What parts of a tumour are linked to muscle wasting?

Posted: 5 December 2022 | | No comments yet

US researchers found that the severity of muscle wasting from cancer is related to the type, size and location of the tumour, in mice.

tumour muscle wasting

New research in mice, from Penn State, US, found that the severity of muscle wasting from cancer is related to the type, size and location of the tumour.

About 80 percent of people with cancer suffer from significant muscle wasting, or loss of muscle tissue, and 30 percent of these patients die from this condition.

In new research published in two papers appearing in the same issue of the Journal of Applied Physiology, the team investigated the mechanisms involved in muscle wasting in lung cancer and colorectal cancer in mice.

The researchers found that the type, size and location of the tumour influenced the severity of muscle wasting through divergent mechanisms.

“Muscle wasting, and not the tumour itself, is often the killer,” said Gustavo Nader, associate professor of kinesiology, Penn State. “That’s why it is important to study what is happening at the cellular level in skeletal muscle that may be contributing to the wasting problem.”

Nader’s previous research in ovarian cancer revealed that muscle wasting is related to reduced production of ribosomes. Yet, relatively little is known about the mechanisms driving down muscle protein synthesis and wasting in cancer patients.

In the lung cancer study, the team examined the effects of two different types of lung cancer-derived tumours:  LP07 and Lewis lung carcinoma (LLC).

Tumour growth resulted in significant muscle weakness in mice with the LP07 tumour type, which was also associated with a reduction in ribosome production. The LLC tumour type caused muscle wasting but did not produce weakness or lowered ribosomal levels.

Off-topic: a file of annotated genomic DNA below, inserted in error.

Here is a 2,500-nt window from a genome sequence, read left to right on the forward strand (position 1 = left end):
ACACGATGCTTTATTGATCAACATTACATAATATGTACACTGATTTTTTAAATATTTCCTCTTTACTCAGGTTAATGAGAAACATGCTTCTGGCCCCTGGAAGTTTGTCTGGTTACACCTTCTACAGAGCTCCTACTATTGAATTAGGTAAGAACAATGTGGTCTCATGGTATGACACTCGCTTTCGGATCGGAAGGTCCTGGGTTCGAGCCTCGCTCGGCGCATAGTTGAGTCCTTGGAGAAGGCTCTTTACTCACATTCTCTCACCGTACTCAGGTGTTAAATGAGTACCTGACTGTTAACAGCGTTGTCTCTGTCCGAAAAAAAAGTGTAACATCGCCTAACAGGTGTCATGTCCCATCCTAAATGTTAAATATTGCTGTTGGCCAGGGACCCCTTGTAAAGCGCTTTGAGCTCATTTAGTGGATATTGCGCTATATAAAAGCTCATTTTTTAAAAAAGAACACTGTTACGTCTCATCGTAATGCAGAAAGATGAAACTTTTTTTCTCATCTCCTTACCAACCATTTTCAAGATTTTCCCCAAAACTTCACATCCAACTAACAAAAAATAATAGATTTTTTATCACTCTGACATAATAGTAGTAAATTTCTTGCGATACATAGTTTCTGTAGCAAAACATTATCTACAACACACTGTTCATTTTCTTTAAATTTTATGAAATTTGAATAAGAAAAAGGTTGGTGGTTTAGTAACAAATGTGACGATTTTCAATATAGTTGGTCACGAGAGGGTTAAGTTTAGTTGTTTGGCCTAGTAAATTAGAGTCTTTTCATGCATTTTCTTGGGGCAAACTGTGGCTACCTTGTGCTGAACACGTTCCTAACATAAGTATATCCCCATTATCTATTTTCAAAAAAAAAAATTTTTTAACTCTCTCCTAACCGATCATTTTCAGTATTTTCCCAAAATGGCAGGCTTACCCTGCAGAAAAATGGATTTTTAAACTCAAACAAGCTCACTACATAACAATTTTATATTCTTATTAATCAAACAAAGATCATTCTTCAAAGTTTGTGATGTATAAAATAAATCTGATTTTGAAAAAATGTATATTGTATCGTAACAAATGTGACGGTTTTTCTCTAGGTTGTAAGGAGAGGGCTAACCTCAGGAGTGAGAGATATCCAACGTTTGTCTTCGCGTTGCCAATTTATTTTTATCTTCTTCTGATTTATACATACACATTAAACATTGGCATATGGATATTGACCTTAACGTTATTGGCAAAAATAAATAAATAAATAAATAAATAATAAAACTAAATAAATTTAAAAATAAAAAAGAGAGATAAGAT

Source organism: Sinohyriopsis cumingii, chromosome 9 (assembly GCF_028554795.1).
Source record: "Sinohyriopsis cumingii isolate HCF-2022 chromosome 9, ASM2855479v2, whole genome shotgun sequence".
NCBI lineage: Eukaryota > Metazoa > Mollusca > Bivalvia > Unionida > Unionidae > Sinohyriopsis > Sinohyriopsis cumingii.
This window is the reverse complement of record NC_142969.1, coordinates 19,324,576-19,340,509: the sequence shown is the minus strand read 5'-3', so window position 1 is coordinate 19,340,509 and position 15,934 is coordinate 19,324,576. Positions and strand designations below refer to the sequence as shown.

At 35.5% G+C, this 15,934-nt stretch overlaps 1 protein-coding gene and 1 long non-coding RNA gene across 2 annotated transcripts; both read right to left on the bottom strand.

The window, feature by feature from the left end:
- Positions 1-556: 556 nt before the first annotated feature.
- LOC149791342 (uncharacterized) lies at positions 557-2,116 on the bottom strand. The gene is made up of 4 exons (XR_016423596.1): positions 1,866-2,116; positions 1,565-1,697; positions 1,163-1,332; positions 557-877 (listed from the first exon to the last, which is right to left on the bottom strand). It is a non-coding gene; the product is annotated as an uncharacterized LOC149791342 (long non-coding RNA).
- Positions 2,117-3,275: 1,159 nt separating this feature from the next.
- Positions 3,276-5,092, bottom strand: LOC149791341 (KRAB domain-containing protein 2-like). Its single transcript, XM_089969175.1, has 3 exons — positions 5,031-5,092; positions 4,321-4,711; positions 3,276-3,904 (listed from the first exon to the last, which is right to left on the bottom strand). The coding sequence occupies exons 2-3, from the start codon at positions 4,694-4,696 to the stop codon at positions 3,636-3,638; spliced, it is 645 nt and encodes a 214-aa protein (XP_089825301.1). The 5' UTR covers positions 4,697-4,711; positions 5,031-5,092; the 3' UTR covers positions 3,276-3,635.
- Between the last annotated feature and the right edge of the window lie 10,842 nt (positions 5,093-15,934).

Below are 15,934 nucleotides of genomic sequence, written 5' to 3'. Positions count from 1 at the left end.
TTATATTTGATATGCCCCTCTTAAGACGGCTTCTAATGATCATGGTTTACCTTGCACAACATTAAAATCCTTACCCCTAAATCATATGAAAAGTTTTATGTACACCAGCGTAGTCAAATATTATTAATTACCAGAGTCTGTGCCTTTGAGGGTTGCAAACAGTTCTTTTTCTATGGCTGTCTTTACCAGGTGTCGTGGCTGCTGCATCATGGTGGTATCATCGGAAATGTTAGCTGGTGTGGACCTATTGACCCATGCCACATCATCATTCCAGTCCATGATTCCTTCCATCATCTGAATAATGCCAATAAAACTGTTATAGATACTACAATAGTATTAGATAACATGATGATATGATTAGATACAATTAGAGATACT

In the colorectal cancer study, the team examined two types of colorectal tumours: HCT116 and C26, and studied them using two models to define the role of tumour burden on muscle wasting.

 Tumour burden is the number of cancer cells, the size of a tumour, the amount of cancer in the body or the disease severity associated with the tumour. The findings indicate that the location of the tumour is an important factor in determining the severity of muscle wasting but this also depends on the type of tumour.

“There are no effective treatments for muscle wasting in cancer patients,” commented Nader. “We are beginning to understand how different tumours cause muscle wasting, which is crucial because cancer treatments are less effective in patients with low muscle mass.”

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